Times Watch for October 14, 2003
The Right's "Dr. Evil"
Contributing writer Matt Bai profiles Democratic activist John Podesta in "Notion Building," a long article for the Sunday Magazine on Podesta's strategy for rebuilding the liberal movement. Along the way, Bai gets a peek into a strategy session held by conservative "godfather" Paul Weyrich, a session that gives Bai the willies: "The prickly Weyrich presided with a scowl from the dais (he is now confined to a wheelchair), from which he exhorted the faithful to get their message out, using words that made him sound like some liberal's parody of Dr. Evil."
Bai's shocked reaction isn't surprising: Previously Bai called the late, liberal Republican John Chafee a "revered statesman" and claimed conservative economist Stephen Moore was part of a right-wing cabal that [Bush] administration officials would consult on a regular basis."
For the rest of Matt Bai's Podesta profile, click here.
Matt Bai | Conservatives | Magazine | John Podesta | Paul Weyrich
Nobody Here But Us "Progressives" and "Populists"
If presidential candidate Dennis Kucinich isn't a liberal, then just who is? Tuesday's story by Jennifer Lee on the official launch of Ohio Rep. Dennis Kucinich's presidential campaign launch is headlined: "Kucinich, Declaring for President, Takes Populist Stance." The L-word's missing from the headline and is nowhere to be found in Lee's article, though she does mention Kucinich's "progressive agenda" ("progressive" being a word many conservatives see as a euphemism for "liberal").
Kucinich certainly isn't hiding his left-leaning politics (which have become even more so after he gave up his pro-life credentials to make himself a more palatable candidate in the Democratic primaries): "'I am running for president of the United States to enable the goddess of peace to encircle within her arms all the children of this country and all the children of the world,' Mr. Kucinich said. 'As president I will work with leaders of the world to make war a thing of the past, to abolish nuclear weapons.'.He said he would return to bilateral trade by revoking United States participation in Nafta and the World Trade Organization, repeal the antiterrorism legislation called the USA Patriot Act, create a universal health care system, establish universal prekindergarten schooling and create a cabinet-level Department of Peace that would bring the Rev. Dr. Martin Luther King Jr.'s principles of nonviolence into government." Sounds liberal to Times Watch.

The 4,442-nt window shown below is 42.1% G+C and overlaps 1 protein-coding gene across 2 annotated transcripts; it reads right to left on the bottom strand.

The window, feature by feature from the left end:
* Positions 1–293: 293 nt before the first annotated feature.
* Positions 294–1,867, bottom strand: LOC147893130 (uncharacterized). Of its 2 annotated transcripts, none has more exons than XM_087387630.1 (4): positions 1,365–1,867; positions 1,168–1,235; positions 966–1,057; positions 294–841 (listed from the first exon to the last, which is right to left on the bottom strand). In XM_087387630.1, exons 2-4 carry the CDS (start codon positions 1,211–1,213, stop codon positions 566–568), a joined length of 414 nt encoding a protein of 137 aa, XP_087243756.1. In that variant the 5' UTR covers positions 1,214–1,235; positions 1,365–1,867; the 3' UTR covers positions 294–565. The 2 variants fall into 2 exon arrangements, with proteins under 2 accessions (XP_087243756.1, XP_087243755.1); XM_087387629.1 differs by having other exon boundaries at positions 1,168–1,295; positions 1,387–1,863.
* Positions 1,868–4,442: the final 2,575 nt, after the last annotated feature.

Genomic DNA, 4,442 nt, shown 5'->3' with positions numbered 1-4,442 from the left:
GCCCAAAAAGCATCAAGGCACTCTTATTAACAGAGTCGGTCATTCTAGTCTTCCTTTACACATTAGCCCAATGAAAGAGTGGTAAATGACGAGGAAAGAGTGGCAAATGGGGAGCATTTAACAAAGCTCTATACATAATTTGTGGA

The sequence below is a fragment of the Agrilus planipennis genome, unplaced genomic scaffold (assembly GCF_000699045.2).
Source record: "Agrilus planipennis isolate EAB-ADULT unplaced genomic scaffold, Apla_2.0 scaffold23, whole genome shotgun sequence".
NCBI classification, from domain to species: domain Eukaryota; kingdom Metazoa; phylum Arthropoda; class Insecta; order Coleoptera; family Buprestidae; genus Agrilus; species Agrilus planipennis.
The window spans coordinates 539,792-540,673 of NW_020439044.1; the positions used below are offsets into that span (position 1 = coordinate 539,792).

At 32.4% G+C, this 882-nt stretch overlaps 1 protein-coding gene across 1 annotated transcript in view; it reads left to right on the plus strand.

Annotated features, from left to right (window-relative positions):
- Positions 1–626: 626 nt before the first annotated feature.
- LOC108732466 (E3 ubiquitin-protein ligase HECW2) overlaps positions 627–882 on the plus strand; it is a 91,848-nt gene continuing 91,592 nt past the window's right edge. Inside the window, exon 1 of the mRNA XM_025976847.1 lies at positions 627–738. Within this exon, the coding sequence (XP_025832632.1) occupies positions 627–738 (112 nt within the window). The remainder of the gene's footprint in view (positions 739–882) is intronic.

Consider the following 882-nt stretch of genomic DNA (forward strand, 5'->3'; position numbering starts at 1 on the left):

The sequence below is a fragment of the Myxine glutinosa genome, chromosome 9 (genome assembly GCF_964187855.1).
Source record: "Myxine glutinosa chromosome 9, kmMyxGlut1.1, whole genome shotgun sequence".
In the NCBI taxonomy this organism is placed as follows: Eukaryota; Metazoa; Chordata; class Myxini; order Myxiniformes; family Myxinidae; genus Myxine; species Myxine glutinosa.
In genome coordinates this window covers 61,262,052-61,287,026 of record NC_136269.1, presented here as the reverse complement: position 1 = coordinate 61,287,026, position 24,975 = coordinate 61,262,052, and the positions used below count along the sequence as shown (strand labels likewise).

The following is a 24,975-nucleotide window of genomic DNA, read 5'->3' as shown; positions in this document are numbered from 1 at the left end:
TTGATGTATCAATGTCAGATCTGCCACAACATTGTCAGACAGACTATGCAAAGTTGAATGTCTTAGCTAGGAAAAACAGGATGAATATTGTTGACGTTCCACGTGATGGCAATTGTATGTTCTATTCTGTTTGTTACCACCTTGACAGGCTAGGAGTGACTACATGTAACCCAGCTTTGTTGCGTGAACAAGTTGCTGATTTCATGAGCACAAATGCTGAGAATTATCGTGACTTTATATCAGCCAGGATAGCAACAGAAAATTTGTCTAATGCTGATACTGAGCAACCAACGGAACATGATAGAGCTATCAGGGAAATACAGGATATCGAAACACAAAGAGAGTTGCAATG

Lee later notes that Kucinich has "called for a study into whether reparations should be paid for slavery, noting that he has co-sponsored legislation to this effect with Representative John Conyers Jr., Democrat of Michigan. And he spoke on behalf of amnesty and legalization for illegal immigrants." Amnesty for illegals? That certainly doesn't sound "populist."
For the rest of Lee's story on the Kucinich campaign launch, click here.
Campaign 2004 | Rep. Dennis Kucinich | Labeling Bias | Jennifer Lee
The Post Outclasses the Times
At least one national newspaper recognizes an "obvious mistake" when it makes one. From Washington Post ombudsman Michael Getler's latest column: "On Oct. 4, The Post made an obvious mistake on the front page, reporting that chief U.S. weapons inspector David Kay had found 'no evidence for another one of Bush's key claims-that Iraq sought uranium in Niger.' Bush referred to Africa, not Niger, in the now famous 16 words in his State of the Union speech. The Post corrected this on Wednesday after several readers and an editor or two from newspapers that carry Post stories complained."